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Gastroenterology. 2010 Jun;138(7):2468-76, 2476.e1. doi: 10.1053/j.gastro.2010.02.012. Epub 2010 Feb 20.

The hyperphagic effect of ghrelin is inhibited in mice by a diet high in fat.

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Department of Investigative Medicine, Hammersmith Campus, Imperial College London, London, UK.



Ghrelin is the only peripheral hormone known to increase food intake. It is released from the stomach and is thought to function as a signal of energy deficit and a meal initiator. We generated transgenic mice in which levels of bioactive ghrelin are increased in the stomach and circulation. These mice, as expected, are hyperphagic and glucose intolerant. We investigated whether exposure to a high-fat diet (HFD) would exacerbate this phenotype.


We investigated the effect of HFD on energy and glucose homeostasis in ghrelin transgenic mice. We determined dietary preference; expression of hypothalamic neuropeptides that control food intake; and, using fast-performance liquid chromatography, the circulating forms of ghrelin. We measured food intake during continuous administration of ghrelin in wild-type mice fed either regular chow or an HFD.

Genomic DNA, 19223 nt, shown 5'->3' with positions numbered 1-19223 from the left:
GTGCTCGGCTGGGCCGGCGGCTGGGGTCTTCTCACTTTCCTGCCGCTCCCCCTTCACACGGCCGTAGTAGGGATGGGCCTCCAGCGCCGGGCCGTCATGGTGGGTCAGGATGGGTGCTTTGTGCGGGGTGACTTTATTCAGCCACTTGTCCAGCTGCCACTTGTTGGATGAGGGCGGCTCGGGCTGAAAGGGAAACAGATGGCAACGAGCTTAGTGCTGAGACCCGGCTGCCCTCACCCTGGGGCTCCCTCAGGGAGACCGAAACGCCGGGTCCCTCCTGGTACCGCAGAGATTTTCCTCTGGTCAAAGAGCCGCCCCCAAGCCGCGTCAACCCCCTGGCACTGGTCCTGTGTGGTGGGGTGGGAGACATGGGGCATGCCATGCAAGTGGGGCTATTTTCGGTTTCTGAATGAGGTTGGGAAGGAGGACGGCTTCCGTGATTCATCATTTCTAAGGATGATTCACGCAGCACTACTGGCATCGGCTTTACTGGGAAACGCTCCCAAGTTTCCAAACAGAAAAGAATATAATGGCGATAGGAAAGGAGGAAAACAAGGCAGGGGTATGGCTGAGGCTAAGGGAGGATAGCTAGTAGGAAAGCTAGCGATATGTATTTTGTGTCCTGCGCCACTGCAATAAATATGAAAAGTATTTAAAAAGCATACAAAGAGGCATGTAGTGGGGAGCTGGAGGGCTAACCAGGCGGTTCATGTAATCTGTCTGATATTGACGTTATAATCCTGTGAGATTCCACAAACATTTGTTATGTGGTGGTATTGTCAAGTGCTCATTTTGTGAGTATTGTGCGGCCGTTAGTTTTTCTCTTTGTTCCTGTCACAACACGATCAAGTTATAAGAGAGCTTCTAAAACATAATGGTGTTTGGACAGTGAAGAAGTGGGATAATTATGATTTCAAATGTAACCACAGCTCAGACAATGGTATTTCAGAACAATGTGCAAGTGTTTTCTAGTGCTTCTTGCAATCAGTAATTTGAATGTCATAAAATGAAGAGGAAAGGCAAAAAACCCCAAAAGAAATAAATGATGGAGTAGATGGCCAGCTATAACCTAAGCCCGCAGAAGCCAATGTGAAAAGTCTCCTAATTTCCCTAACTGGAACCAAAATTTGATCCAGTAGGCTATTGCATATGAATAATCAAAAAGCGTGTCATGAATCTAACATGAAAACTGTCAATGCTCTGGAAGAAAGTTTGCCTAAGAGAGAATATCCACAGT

Ghrelin transgenic mice were resistant to diet-induced obesity because of their reduced food intake. This was not caused by alterations to food preference, hypothalamic signaling of neuropeptides that control food intake, or the form of circulating acylated ghrelin. Long-term administration of ghrelin to wild-type mice failed to increase ingestion of an HFD but, as expected, increased intake of regular chow.


This is the first report that diets high in fat inhibit the hyperphagic effect of ghrelin; these findings indicate that features of the diet are important determinants of ghrelin's function. This information is important for the development of anti-obesity drugs that target ghrelin signaling.

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